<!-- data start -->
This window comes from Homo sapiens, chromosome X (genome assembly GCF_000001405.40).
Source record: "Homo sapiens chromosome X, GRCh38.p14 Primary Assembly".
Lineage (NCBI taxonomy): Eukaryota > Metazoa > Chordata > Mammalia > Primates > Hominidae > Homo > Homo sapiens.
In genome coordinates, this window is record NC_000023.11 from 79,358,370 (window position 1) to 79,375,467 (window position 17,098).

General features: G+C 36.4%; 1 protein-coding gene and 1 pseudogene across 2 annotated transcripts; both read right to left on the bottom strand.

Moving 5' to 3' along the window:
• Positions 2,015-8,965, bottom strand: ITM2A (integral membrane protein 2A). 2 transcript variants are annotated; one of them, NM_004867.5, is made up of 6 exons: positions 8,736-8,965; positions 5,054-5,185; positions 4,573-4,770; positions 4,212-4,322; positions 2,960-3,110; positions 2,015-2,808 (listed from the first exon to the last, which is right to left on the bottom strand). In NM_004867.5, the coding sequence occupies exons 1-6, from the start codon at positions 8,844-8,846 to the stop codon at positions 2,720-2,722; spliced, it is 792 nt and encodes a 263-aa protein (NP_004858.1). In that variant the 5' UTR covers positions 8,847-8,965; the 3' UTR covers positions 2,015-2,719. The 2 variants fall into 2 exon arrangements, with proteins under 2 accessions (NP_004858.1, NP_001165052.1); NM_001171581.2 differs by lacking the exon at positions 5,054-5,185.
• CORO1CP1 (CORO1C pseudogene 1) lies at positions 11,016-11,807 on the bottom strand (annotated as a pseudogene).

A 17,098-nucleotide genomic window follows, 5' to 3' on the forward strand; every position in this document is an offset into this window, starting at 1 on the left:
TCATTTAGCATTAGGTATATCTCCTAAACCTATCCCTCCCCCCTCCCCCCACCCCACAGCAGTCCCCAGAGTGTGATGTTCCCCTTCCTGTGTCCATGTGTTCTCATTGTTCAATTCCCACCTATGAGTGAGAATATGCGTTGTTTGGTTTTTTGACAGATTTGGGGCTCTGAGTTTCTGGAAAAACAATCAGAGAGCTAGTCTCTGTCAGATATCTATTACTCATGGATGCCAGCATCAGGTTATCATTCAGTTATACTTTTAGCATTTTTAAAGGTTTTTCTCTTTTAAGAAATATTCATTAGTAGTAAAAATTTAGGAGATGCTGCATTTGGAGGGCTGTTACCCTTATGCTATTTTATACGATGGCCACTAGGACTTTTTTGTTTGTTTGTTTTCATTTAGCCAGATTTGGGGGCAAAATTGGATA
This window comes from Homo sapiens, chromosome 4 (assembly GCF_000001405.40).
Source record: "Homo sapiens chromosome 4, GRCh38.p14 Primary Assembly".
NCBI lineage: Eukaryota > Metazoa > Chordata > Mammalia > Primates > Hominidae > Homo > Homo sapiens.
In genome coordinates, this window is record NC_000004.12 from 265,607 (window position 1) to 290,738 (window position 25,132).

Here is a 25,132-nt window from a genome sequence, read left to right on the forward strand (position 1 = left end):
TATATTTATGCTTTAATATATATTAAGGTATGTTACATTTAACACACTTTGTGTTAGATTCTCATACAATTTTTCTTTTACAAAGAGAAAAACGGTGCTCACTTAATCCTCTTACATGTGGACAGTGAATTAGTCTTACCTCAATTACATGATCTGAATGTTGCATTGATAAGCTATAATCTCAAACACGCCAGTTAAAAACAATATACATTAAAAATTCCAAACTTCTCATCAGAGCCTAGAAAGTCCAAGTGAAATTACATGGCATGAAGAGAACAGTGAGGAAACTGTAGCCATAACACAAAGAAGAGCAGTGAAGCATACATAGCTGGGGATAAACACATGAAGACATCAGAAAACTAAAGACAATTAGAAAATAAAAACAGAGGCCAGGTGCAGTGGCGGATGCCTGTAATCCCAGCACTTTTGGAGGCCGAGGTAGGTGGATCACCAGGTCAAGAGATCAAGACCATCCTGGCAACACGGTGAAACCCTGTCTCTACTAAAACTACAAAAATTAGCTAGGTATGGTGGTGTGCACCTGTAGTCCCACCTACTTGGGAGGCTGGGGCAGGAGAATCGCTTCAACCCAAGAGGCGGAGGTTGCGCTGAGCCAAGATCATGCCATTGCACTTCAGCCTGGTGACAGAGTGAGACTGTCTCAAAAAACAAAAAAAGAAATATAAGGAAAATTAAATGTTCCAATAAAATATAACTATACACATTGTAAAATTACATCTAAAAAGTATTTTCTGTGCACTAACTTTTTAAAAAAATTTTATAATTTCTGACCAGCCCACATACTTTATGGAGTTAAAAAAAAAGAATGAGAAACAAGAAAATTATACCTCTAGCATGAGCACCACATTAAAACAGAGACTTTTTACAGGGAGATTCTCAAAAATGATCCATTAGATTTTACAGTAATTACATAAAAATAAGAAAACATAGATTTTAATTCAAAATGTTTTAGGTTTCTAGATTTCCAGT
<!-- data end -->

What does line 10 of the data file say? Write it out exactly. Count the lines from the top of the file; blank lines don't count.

TCATTTAGCATTAGGTATATCTCCTAAACCTATCCCTCCCCCCTCCCCCCACCCCACAGCAGTCCCCAGAGTGTGATGTTCCCCTTCCTGTGTCCATGTGTTCTCATTGTTCAATTCCCACCTATGAGTGAGAATATGCGTTGTTTGGTTTTTTGACAGATTTGGGGCTCTGAGTTTCTGGAAAAACAATCAGAGAGCTAGTCTCTGTCAGATATCTATTACTCATGGATGCCAGCATCAGGTTATCATTCAGTTATACTTTTAGCATTTTTAAAGGTTTTTCTCTTTTAAGAAATATTCATTAGTAGTAAAAATTTAGGAGATGCTGCATTTGGAGGGCTGTTACCCTTATGCTATTTTATACGATGGCCACTAGGACTTTTTTGTTTGTTTGTTTTCATTTAGCCAGATTTGGGGGCAAAATTGGATA